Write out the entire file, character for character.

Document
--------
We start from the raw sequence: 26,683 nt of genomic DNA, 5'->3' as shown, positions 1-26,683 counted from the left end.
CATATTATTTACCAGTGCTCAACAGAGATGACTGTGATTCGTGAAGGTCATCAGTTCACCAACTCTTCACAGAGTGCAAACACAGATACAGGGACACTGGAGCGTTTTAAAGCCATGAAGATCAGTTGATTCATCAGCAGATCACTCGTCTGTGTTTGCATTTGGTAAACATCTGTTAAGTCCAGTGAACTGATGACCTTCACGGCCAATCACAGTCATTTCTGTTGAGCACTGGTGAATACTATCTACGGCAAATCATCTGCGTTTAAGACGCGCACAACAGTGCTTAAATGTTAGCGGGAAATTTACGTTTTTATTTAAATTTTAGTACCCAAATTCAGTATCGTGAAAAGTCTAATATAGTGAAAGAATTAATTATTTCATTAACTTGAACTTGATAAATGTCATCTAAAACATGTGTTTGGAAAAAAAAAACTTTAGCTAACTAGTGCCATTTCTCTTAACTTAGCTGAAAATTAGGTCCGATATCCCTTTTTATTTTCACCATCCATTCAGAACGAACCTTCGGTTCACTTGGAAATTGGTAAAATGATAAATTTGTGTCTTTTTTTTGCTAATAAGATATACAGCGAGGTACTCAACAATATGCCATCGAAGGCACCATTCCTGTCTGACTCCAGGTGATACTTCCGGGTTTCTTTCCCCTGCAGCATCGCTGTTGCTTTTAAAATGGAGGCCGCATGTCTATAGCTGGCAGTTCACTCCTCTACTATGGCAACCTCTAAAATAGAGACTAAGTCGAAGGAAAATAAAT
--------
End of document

We start from the raw sequence: 26,683 nt of genomic DNA, 5'->3' as shown, positions 1-26,683 counted from the left end.
CATATTATTTACCAGTGCTCAACAGAGATGACTGTGATTCGTGAAGGTCATCAGTTCACCAACTCTTCACAGAGTGCAAACACAGATACAGGGACACTGGAGCGTTTTAAAGCCATGAAGATCAGTTGATTCATCAGCAGATCACTCGTCTGTGTTTGCATTTGGTAAACATCTGTTAAGTCCAGTGAACTGATGACCTTCACGGCCAATCACAGTCATTTCTGTTGAGCACTGGTGAATACTATCTACGGCAAATCATCTGCGTTTAAGACGCGCACAACAGTGCTTAAATGTTAGCGGGAAATTTACGTTTTTATTTAAATTTTAGTACCCAAATTCAGTATCGTGAAAAGTCTAATATAGTGAAAGAATTAATTATTTCATTAACTTGAACTTGATAAATGTCATCTAAAACATGTGTTTGGAAAAAAAAAACTTTAGCTAACTAGTGCCATTTCTCTTAACTTAGCTGAAAATTAGGTCCGATATCCCTTTTTATTTTCACCATCCATTCAGAACGAACCTTCGGTTCACTTGGAAATTGGTAAAATGATAAATTTGTGTCTTTTTTTTGCTAATAAGATATACAGCGAGGTACTCAACAATATGCCATCGAAGGCACCATTCCTGTCTGACTCCAGGTGATACTTCCGGGTTTCTTTCCCCTGCAGCATCGCTGTTGCTTTTAAAATGGAGGCCGCATGTCTATAGCTGGCAGTTCACTCCTCTACTATGGCAACCTCTAAAATAGAGACTAAGTCGAAGGAAAATAAAT